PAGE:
Unfortunately the significance of the fact that Ms Doddridge’s evidence was given by way of a certificate under the Customs Act was overlooked at the hearing and in the parties’ written submissions made after the hearing.  As I have noted, the hearing proceeded as if the certificate was the equivalent of a statement of a witness.  In my view it was not.  It had other evidential force by virtue of the legislation.

Having identified that deficiency in the parties approach to this matter I called for further written submissions which I have considered. 

The relevant section of the Customs Act is section 233BA.  It applies to these proceedings because they concern offences under part 9.1 of the Commonwealth Criminal Code. 

The section states:

 233BA Evidence of Analyst

  1. (1)
    The Comptroller-General of Customs may appoint a person to be an analyst for the purposes of this Act or Part 9.1 of the Criminal Code.
  1. (2)
    Subject to subsection (4), in any proceedings for an offence against section 233BAA or Part 9.1 of the Criminal Code, or in any proceedings for an offence against section 233BAB, 233BABAB or 233BABAC, in so far as that section relates to specified anti-personnel sprays or gases, radioactive substances, human body tissue or human body fluid, a certificate of an analyst in an approved form stating, in respect of a substance in relation to which the offence is alleged to have been committed:
  1. (a)
    that the analyst signing the certificate is appointed under subsection (1); and
  2. (b)
    when and from whom the substance was received; and
  3. (c)
    what, if any, labels or other means of identifying the substance accompanied it when it was received; and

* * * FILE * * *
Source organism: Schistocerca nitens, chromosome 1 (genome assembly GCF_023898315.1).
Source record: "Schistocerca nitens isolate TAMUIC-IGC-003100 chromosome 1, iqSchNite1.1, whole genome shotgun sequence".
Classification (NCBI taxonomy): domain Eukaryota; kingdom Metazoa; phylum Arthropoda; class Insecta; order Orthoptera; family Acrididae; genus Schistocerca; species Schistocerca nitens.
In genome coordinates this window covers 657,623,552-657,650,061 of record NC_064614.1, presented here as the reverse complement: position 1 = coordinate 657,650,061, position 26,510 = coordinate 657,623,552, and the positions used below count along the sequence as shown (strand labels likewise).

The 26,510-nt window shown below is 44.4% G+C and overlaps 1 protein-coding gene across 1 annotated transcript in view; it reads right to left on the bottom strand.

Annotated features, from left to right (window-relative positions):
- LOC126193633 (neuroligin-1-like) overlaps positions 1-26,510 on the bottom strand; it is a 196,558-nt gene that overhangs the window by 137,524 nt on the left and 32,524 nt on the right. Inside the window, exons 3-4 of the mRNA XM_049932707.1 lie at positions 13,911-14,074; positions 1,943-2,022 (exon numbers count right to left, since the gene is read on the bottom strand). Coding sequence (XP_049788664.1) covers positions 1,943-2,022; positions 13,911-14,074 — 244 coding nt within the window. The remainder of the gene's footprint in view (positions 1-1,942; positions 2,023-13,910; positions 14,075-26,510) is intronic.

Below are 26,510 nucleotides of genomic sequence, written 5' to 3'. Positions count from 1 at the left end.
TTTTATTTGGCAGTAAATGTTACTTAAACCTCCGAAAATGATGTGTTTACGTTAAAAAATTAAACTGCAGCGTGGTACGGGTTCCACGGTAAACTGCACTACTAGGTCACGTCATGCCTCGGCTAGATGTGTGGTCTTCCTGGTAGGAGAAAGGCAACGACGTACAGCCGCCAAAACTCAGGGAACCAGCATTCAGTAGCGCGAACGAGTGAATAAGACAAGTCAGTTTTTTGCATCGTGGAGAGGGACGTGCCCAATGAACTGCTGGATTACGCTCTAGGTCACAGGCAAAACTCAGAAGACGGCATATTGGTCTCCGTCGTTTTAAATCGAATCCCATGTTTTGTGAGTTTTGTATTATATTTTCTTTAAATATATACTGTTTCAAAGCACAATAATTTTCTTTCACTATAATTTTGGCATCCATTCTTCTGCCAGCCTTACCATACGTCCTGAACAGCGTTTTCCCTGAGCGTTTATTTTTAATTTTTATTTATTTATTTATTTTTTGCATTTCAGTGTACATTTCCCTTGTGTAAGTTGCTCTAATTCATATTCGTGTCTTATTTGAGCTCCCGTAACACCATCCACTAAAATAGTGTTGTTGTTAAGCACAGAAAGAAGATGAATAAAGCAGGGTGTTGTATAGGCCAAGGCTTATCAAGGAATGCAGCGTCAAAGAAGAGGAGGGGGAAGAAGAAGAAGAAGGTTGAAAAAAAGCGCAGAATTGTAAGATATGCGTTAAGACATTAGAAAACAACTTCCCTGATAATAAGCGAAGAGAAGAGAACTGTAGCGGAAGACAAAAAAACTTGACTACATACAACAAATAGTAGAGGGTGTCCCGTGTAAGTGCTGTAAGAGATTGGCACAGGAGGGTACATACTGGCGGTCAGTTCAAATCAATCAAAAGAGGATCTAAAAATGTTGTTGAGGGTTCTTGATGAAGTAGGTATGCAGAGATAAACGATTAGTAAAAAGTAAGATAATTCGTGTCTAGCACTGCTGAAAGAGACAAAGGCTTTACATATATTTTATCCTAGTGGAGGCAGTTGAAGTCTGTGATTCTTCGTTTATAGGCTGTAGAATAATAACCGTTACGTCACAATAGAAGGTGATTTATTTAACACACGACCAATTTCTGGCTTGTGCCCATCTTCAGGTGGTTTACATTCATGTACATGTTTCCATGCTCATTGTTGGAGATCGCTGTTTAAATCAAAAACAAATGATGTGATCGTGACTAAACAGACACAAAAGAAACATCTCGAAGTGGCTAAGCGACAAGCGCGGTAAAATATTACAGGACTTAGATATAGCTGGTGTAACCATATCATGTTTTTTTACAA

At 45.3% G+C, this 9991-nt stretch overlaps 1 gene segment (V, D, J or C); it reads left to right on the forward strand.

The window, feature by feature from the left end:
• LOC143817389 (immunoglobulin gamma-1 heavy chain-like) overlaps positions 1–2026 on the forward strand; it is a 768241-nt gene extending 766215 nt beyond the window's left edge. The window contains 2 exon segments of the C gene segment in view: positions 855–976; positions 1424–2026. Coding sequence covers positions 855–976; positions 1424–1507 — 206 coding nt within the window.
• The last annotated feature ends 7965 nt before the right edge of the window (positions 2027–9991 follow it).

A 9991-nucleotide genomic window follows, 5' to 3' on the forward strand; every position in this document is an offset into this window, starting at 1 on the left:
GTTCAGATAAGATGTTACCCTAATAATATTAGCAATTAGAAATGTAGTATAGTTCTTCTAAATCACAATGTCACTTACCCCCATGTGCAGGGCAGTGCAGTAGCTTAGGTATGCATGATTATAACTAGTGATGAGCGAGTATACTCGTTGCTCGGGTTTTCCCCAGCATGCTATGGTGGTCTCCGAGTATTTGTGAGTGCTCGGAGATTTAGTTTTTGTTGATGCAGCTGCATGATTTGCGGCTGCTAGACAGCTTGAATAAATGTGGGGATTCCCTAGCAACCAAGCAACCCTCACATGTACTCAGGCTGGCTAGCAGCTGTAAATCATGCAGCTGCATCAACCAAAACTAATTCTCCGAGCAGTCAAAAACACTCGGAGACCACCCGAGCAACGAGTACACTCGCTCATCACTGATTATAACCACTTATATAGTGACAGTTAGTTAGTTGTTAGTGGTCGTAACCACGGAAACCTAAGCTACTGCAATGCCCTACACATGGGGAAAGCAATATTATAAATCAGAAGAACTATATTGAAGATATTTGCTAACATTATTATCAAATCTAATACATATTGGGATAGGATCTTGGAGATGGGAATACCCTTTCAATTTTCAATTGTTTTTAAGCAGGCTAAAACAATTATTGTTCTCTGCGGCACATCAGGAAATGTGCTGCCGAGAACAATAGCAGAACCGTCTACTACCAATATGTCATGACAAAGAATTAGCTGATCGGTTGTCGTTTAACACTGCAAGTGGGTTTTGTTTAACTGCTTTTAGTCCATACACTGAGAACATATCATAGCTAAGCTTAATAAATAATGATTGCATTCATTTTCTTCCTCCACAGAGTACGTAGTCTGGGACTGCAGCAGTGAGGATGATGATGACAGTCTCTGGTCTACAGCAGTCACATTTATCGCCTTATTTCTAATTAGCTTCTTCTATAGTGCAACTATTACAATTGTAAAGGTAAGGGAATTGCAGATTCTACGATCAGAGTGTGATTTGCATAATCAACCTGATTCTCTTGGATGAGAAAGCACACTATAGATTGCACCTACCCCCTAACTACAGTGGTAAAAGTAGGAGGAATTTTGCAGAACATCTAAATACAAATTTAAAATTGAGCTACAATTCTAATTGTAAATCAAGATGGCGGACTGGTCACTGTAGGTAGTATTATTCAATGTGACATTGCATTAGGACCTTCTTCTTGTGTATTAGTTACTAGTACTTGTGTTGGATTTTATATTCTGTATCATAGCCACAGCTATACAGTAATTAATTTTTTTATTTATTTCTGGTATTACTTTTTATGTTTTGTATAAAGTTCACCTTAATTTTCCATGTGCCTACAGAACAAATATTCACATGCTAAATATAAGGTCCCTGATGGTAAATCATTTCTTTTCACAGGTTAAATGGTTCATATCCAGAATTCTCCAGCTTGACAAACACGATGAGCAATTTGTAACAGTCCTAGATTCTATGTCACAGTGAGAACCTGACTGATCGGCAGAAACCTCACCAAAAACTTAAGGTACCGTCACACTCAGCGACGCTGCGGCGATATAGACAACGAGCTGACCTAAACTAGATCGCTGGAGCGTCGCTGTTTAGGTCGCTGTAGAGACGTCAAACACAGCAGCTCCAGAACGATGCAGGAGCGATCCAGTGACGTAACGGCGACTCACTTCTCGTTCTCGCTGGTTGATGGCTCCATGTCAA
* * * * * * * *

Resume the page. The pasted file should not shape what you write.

4. (d)
    what container or containers the substance was contained in when it was received; and
  5. (e)
    a description, and the weight, of the substance received; and
  6. (f)
    when the substance, or a portion of it, was analysed; and
  7. (g)
    a description of the method of analysis; and
  8. (h)
    the results of the analysis; and
  9. (i)
    how the substance was dealt with after handling by the analyst, including details of;
  1. (j)
  1. (i)
    the quantity retained; and
  1. (ii)
    the name of the person, if any, to whom any retained quantity was given; and
  1. (iii)
    measures taken to secure any retained quantity;

is admissible as prima facie evidence of the matters in the certificate and of the correctness of the result of the analysis.

  1. (3)
    For the purposes of this section, a document purporting to be a certificate referred to in subsection (2) shall, unless the contrary is established, be deemed to be such a certificate and to have been duly given.
  1. (4)
    A certificate shall not be admitted in evidence under subsection (2) in proceedings for an offence unless the person charged with the offence or a solicitor who has appeared for the person in those proceedings has, at least 14 days before the certificate is sought to be so admitted, been given a copy of the certificate together with reasonable notice of the intention to produce the certificate as evidence in the proceedings.
  1. (5)
    Subject to subsection (6), where, under subsection (2), a certificate of an analyst is admitted in evidence in a proceeding for an offence, the person charged with the offence may require the analyst to be called as a witness for the prosecution and the analyst may be cross-examined as if he or she had given evidence of the matters stated in the certificate.